The “At a Glance: Mobile Payment Acceptance Security fact sheet” provides merchants with actionable recommendations on partnering with a Point-to-Point Encryption (P2PE) solution provider to securely accept payments and meet their PCI DSS compliance obligations.The ability to use smartphones and tablets as point-of-sale terminals to accept payments in place of traditional hardware terminals offers great flexibility. As mobile technology continues to change at a rapid pace, the Council continues to work with the industry to ensure data security remains at the forefront of mobile evolution.

This latest educational resource is the product of the Council’s Mobile Working Group and is the result of valuable input from leading merchants, vendors and organizations actively involved in the mobile payment acceptance industry. The document helps clarify and distill some of the more complex technology and security terminology into straightforward, practical guidance that can help merchants to:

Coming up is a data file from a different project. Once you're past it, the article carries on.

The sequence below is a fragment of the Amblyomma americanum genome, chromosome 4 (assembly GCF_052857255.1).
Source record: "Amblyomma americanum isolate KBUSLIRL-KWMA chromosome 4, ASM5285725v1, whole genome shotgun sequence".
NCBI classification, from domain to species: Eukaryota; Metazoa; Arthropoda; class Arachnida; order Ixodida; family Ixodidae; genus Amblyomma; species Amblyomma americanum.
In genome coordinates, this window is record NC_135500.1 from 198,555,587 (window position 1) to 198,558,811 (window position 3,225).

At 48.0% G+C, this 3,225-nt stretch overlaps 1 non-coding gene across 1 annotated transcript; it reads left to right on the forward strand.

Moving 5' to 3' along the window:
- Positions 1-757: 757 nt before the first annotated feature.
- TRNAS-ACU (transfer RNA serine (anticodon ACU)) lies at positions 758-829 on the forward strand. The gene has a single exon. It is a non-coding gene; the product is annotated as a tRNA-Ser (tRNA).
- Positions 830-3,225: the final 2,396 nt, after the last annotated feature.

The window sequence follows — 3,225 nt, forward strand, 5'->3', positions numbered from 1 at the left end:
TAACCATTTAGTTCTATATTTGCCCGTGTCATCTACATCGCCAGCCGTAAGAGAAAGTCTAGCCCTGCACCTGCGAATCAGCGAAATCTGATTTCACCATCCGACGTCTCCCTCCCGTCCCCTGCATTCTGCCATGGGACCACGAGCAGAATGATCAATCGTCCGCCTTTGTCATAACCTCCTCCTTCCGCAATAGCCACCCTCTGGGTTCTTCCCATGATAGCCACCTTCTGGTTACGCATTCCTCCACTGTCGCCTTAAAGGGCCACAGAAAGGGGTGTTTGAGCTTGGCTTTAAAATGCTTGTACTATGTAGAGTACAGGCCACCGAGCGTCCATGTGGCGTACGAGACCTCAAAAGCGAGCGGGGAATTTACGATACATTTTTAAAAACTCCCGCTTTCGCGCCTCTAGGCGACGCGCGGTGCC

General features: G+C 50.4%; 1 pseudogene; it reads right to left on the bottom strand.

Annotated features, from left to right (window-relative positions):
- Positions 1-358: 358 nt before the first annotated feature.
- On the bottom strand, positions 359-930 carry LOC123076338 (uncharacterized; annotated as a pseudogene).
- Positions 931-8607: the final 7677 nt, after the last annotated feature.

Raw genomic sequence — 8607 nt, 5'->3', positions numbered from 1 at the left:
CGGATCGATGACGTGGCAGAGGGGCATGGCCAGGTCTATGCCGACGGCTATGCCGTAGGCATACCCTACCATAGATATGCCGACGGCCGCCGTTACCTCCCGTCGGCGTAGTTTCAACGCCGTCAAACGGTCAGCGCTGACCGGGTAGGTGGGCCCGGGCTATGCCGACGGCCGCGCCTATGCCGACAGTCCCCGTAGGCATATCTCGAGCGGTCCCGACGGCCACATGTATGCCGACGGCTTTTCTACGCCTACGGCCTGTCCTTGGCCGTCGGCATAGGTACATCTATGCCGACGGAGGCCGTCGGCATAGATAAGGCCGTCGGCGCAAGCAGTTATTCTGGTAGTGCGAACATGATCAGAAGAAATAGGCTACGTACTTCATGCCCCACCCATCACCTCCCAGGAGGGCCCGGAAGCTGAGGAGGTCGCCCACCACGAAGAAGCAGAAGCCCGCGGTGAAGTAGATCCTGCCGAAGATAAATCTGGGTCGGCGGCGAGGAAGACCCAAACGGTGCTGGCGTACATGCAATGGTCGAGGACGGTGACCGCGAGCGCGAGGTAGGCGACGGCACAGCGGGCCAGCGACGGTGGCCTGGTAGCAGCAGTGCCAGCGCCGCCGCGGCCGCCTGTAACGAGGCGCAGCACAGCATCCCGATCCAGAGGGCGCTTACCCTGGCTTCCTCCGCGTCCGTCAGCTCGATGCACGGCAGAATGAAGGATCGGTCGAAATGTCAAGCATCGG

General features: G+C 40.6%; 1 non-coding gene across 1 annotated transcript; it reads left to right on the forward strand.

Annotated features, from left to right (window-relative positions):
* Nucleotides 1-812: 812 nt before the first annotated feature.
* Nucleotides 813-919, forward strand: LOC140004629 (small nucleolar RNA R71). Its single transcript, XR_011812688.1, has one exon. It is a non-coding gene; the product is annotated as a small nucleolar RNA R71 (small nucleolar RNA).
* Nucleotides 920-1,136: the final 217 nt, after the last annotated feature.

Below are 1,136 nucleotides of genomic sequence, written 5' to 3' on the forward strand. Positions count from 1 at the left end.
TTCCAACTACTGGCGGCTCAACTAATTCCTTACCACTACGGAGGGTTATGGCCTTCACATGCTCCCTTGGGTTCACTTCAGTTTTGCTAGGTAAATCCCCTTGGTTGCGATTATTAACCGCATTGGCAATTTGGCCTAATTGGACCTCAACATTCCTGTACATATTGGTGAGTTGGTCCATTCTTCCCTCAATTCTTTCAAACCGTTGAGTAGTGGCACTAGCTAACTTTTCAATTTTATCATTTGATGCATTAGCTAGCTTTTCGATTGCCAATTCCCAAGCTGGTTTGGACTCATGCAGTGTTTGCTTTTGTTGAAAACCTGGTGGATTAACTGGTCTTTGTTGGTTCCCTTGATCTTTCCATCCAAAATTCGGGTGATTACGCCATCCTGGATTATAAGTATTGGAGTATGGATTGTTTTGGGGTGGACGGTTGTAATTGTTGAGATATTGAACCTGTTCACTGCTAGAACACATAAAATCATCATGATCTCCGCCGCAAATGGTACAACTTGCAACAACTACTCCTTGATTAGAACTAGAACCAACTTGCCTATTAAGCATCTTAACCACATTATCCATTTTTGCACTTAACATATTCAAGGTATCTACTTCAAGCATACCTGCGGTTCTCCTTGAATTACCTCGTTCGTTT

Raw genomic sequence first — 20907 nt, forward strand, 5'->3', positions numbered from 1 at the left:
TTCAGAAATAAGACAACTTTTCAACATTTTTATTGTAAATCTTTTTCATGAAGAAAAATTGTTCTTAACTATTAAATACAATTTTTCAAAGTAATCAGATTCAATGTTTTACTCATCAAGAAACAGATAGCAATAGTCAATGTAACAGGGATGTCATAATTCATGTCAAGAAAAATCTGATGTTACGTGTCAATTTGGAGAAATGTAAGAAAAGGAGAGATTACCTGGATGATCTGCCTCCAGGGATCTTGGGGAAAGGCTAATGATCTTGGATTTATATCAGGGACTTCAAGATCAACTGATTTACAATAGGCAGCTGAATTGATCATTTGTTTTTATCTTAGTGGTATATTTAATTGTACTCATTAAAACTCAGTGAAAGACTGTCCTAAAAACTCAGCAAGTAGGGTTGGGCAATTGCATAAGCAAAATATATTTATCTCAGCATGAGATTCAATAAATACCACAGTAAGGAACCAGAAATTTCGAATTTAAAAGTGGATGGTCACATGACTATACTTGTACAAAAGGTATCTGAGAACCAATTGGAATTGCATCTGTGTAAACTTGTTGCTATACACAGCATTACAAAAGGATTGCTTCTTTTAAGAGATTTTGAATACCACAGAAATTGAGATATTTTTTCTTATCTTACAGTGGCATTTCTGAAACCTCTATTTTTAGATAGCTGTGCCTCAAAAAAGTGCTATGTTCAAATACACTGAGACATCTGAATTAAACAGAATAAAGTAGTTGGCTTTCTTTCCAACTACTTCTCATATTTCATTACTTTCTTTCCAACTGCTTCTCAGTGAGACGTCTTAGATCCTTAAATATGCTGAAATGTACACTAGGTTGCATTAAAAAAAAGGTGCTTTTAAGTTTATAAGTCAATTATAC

• Better understand their responsibilities under PCI DSS, and how they translate to mobile payment acceptance
  • Leverage the benefits of the Council’s recently published Point-to-Point Encryption (P2PE) standard and program
  • Choose a mobile payment acceptance solution that complements the merchant’s PCI DSS responsibilities, for example a P2PE solution provider

Using this resource to guide them in how PIN Transaction Security (PTS) and P2PE standards work together, merchants can better understand how to securely use external plug-in devices with smartphones or tablets to accept payment cards by first encrypting and securing the data at the point that the account data is captured. The smartphone or tablet has no ability to decrypt the data, thus simplifying PCI DSS scope for the merchant.